Mark Shuttleworth, the founder of the company Canonical, which maintains the Ubuntu Linux distribution, has described proprietary firmware as a security risk, saying that "firmware on your device is the NSA's best friend" and calling firmware "a trojan horse of monumental proportions". He has asserted that low-quality, closed source firmware is a major threat to system security: "Your biggest mistake is to assume that the NSA is the only institution abusing this position of trust – in fact, it's reasonable to assume that all firmware is a cesspool of insecurity, courtesy of incompetence of the highest degree from manufacturers, and competence of the highest degree from a very wide range of such agencies". As a potential solution to this problem, he has called for declarative firmware, which would describe "hardware linkage and dependencies" and "should not include executable code". Firmware should be open-source so that the code can be checked and verified.
, most portable music players support firmware upgrades. Some companies use firmware updates to add new playable file formats (codecs). Other features that may change with firmware updates include the GUI or even the battery life. Most mobile phones have a Firmware Over The Air firmware upgrade capability for much the same reasons; some may even be upgraded to enhance reception or sound quality.
In some respects, the various firmware components are as important as the operating system in a working computer. However, unlike most modern operating systems, firmware rarely has a well-evolved automatic mechanism of updating itself to fix any functionality issues detected after shipping the unit.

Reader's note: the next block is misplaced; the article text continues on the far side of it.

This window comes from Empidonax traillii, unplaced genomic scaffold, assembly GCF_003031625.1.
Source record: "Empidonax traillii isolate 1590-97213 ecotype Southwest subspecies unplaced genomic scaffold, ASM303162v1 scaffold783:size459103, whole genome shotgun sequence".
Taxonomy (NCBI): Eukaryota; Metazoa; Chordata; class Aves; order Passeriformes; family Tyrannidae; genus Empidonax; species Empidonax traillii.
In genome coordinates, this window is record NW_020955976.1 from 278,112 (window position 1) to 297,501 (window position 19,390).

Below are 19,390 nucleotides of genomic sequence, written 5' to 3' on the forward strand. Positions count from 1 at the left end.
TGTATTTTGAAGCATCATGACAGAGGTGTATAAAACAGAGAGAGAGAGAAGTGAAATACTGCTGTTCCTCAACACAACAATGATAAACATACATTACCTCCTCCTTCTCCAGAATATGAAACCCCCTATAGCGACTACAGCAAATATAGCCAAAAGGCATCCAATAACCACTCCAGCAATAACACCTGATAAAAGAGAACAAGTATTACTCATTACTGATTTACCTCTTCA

Firmware is held in non-volatile memory devices such as ROM, EPROM, or flash memory. Changing the firmware of a device was rarely or never done during its lifetime in the past but is nowadays a common procedure; some firmware memory devices are permanently installed and cannot be changed after manufacture. Common reasons for updating firmware include fixing bugs or adding features to the device. This may require ROM integrated circuits to be physically replaced or flash memory to be reprogrammed through a special procedure. Firmware such as the ROM BIOS of a personal computer may contain only elementary basic functions of a device and may only provide services to higher-level software. Firmware such as the program of an embedded system may be the only program that will run on the system and provide all of its functions.
The BIOS may be "manually" updated by a user, using a small utility program. In contrast, firmware in storage devices (harddisks, DVD drives, flash storage) rarely gets updated, even when flash (rather than ROM) storage is used for the firmware; there are no standardized mechanisms for detecting or updating firmware versions.
They also identified that the platform had at times been spread by interdiction (interception of legitimate CDs sent by a scientific conference organizer by mail), and that the platform had the "unprecedented" ability to infect and be transmitted through the hard drive firmware of several major hard drive manufacturers, and create and use hidden disk areas and virtual disk systems for its purposes, a feat which would require access to the manufacturer's source code to achieve, and that the tool was designed for surgical precision, going so far as to exclude specific countries by IP and allow targeting of specific usernames on discussion forums.
In 2009 firmware version 3.0 and 3.1 were released adding the ability to display JPG and JPEG images as screen savers, and supporting multicast receive audio. With the 3.1 firmware release these phones have the ability to create a VPN connection back to a corporate network to allow working remotely with a secure connection back into the office network. The VPN client built into the phones supports Avaya VPN gateways and other vendors gateways. By connecting the PC to the phone this will support both phone and computer operations back to the corporate network systems.
The earliest microcontrollers used mask ROM to store firmware. Later microcontrollers (such as the early versions of the Freescale 68HC11 and early PIC microcontrollers) had EPROM memory, which used a translucent window to allow erasure via UV light, while production versions had no such window, being OTP (one-time-programmable). Firmware updates were equivalent to replacing the microcontroller itself, thus many products were not upgradeable.